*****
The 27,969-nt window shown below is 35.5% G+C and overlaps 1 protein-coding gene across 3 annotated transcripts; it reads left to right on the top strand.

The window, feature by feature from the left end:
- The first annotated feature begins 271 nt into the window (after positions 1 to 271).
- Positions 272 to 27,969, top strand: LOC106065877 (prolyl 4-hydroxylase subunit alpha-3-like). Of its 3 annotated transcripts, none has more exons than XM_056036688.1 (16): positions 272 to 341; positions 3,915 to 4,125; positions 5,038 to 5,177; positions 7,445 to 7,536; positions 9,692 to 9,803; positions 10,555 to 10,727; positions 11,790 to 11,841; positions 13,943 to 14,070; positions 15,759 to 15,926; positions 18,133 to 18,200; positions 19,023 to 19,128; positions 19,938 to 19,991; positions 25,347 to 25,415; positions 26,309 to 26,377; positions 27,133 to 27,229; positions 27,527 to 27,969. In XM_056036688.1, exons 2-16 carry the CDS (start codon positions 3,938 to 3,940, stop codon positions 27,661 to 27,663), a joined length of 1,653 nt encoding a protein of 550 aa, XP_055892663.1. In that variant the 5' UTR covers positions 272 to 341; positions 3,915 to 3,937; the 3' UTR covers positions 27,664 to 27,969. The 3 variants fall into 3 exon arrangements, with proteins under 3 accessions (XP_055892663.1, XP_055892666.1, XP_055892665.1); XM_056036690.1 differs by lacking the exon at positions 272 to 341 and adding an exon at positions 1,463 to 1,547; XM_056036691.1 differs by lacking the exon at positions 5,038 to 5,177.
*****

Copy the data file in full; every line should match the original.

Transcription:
The 27,969-nt window shown below is 35.5% G+C and overlaps 1 protein-coding gene across 3 annotated transcripts; it reads left to right on the top strand.

The window, feature by feature from the left end:
- The first annotated feature begins 271 nt into the window (after positions 1 to 271).
- Positions 272 to 27,969, top strand: LOC106065877 (prolyl 4-hydroxylase subunit alpha-3-like). Of its 3 annotated transcripts, none has more exons than XM_056036688.1 (16): positions 272 to 341; positions 3,915 to 4,125; positions 5,038 to 5,177; positions 7,445 to 7,536; positions 9,692 to 9,803; positions 10,555 to 10,727; positions 11,790 to 11,841; positions 13,943 to 14,070; positions 15,759 to 15,926; positions 18,133 to 18,200; positions 19,023 to 19,128; positions 19,938 to 19,991; positions 25,347 to 25,415; positions 26,309 to 26,377; positions 27,133 to 27,229; positions 27,527 to 27,969. In XM_056036688.1, exons 2-16 carry the CDS (start codon positions 3,938 to 3,940, stop codon positions 27,661 to 27,663), a joined length of 1,653 nt encoding a protein of 550 aa, XP_055892663.1. In that variant the 5' UTR covers positions 272 to 341; positions 3,915 to 3,937; the 3' UTR covers positions 27,664 to 27,969. The 3 variants fall into 3 exon arrangements, with proteins under 3 accessions (XP_055892663.1, XP_055892666.1, XP_055892665.1); XM_056036690.1 differs by lacking the exon at positions 272 to 341 and adding an exon at positions 1,463 to 1,547; XM_056036691.1 differs by lacking the exon at positions 5,038 to 5,177.